In a world where technology, technological savvy, and the Internet grow in social significance every day, a look into the importance of cyber-space and its practices could not be more relevant. In this study of the Free Software/Open Source movement, Christopher Kelty provides a fascinating look into a world that may initially seem arcane to those outside the field, but which illuminates many connections between "geek" culture and the wider world as well.
Free Software is, at its root, a bit of an enigma. Meshing public and private spheres in complicated ways, it seeks to create software that is "privately owned, but freely and publicly accessible. Free Software, as its ambiguous moniker suggests, is both free of constraints and free of charge"(Kelty 1). The related term, Open Source, highlights the ability of software to be changed due to its open-ness and availability to those with the interest and ability to manipulate its underlying code and create new [End Page 617] permutations. Kelty identifies a number of major elements which define Free Software. These include its existence as a movement, the sharing of source code, conceptualized ideas of openness, innovative applications of copyright, and the practice of coordination and collaboration. Over the extended period of his research, a number of changes have occurred both within the movement and as it came to the attention of the larger non "geek" world. "Free Software does not explain why these various changes have occurred, but rather how individuals and groups are responding: by creating new things, new practices, and new forms of life"(x).
The text is organized into three major parts. The first is an anecdotal and ethnographic segment in which Kelty introduces the concept of "recursive publics." The second is a historical overview of a number of the elements of Free Software, including a discussion of major products and controversies. Finally, he explores future directions for the movement by looking at the cases of the Connexions project (a collaborative online repository of educational modules), and Creative Commons (an activist group which seeks to modify existing legal structures to allow for greater openness and creativity). In particular, the historical section examines the way business and legal constraints shape the development of Free Software and the internet, as well as the growing dispersion of power between relevant actors.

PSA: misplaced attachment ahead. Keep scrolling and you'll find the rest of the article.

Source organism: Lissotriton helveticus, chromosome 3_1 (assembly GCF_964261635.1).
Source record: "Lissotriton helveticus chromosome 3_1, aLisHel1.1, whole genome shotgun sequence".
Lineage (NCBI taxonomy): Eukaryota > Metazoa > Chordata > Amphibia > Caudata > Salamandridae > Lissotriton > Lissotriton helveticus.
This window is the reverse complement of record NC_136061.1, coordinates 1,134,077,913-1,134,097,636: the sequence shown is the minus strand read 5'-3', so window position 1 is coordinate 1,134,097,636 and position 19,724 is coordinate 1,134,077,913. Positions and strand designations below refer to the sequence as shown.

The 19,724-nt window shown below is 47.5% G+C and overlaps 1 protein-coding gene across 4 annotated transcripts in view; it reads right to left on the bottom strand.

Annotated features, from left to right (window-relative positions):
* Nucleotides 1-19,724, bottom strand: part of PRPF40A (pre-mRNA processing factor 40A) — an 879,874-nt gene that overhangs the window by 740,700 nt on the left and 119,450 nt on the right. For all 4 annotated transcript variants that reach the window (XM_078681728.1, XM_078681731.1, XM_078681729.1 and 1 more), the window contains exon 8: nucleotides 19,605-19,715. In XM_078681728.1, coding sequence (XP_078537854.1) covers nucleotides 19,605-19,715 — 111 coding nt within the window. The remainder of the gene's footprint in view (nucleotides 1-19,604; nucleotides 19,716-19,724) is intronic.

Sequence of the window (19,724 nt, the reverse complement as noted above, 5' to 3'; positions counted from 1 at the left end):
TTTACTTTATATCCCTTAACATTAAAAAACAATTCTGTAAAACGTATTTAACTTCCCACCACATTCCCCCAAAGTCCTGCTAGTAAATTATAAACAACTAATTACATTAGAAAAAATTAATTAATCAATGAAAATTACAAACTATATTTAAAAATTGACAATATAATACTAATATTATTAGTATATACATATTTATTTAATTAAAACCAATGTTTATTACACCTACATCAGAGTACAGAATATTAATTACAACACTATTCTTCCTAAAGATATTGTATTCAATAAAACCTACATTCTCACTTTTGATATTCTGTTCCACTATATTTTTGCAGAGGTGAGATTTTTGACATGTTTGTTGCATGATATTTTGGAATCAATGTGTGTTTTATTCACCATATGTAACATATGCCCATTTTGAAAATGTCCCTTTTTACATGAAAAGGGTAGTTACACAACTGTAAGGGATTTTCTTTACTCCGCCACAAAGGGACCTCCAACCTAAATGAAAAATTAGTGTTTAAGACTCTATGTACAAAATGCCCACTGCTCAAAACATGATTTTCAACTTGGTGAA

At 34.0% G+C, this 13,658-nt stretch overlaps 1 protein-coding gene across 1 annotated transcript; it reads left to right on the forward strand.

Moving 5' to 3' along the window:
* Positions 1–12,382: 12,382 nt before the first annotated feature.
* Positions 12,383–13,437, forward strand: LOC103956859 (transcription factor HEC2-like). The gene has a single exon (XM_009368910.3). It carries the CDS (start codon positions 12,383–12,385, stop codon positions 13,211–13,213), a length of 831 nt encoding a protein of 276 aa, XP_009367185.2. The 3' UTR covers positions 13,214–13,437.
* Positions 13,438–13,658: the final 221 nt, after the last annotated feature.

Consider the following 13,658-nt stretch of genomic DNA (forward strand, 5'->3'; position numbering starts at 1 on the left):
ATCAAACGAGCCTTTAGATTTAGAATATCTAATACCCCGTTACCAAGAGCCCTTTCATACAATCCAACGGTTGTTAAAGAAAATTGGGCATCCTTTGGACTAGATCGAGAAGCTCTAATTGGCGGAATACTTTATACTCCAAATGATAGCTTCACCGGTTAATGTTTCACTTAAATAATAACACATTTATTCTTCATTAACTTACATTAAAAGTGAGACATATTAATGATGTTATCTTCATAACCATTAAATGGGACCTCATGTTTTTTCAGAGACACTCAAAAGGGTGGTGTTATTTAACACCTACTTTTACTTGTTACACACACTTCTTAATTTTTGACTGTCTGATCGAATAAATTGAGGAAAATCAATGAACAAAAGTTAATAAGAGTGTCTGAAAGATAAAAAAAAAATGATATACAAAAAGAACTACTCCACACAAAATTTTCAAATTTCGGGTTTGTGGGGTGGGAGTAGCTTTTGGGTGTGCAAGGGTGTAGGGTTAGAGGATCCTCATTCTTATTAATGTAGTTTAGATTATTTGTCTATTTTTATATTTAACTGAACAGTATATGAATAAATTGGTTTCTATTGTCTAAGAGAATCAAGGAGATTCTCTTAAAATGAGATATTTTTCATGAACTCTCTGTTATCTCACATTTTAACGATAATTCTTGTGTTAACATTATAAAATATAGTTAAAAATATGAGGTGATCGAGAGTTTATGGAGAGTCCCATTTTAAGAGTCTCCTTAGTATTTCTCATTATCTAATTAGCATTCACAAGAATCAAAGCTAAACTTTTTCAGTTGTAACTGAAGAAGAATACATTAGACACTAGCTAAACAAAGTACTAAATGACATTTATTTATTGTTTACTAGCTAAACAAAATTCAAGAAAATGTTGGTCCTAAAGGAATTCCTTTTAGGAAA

"Recursive public" is the cornerstone of Kelty's argument. In his analysis "[a] recursive public is a public that is constituted by a shared concern for maintaining the means of association through which they come together as a public"(28). The creators, maintainers, and adapters of free software constitute a community invested in the creation and development of the very software that binds them together as a community in the first place. Kelty sees the existence and maintenance of recursive publics as a fundamental reorientation of power and knowledge in the contemporary world (2).
This whole process is emergent. In many parts, Two Bits becomes a narrative of creation and transformation focused on the ways in which technology merges with life. Rather than being predetermined prior to actors' involvement with the movement, ideologies are generated through inter-action with Free Software and inflected by the difficulties which arise and the decisions which are made. Free Software is cast as cultural process, uniting disparate actors with common goals and some, but not all, shared values. The growth of the movement is seen repeatedly as something organic, growing from its past, the influence of certain charismatic personalities, and sources outside itself altogether. [End Page 618]
All of this ties in with ideas of the changing nature of the commons in the contemporary world. The idea of this type of recursive public actively reorients the distinction between public and private, as even software which is "owned" is made available for modification by other actors within the community. "Free Software is public in a particular way: it is a self-determining, collective, politically independent mode of creating very complex technical objects that are made publicly and freely available to everyone—a "commons" in...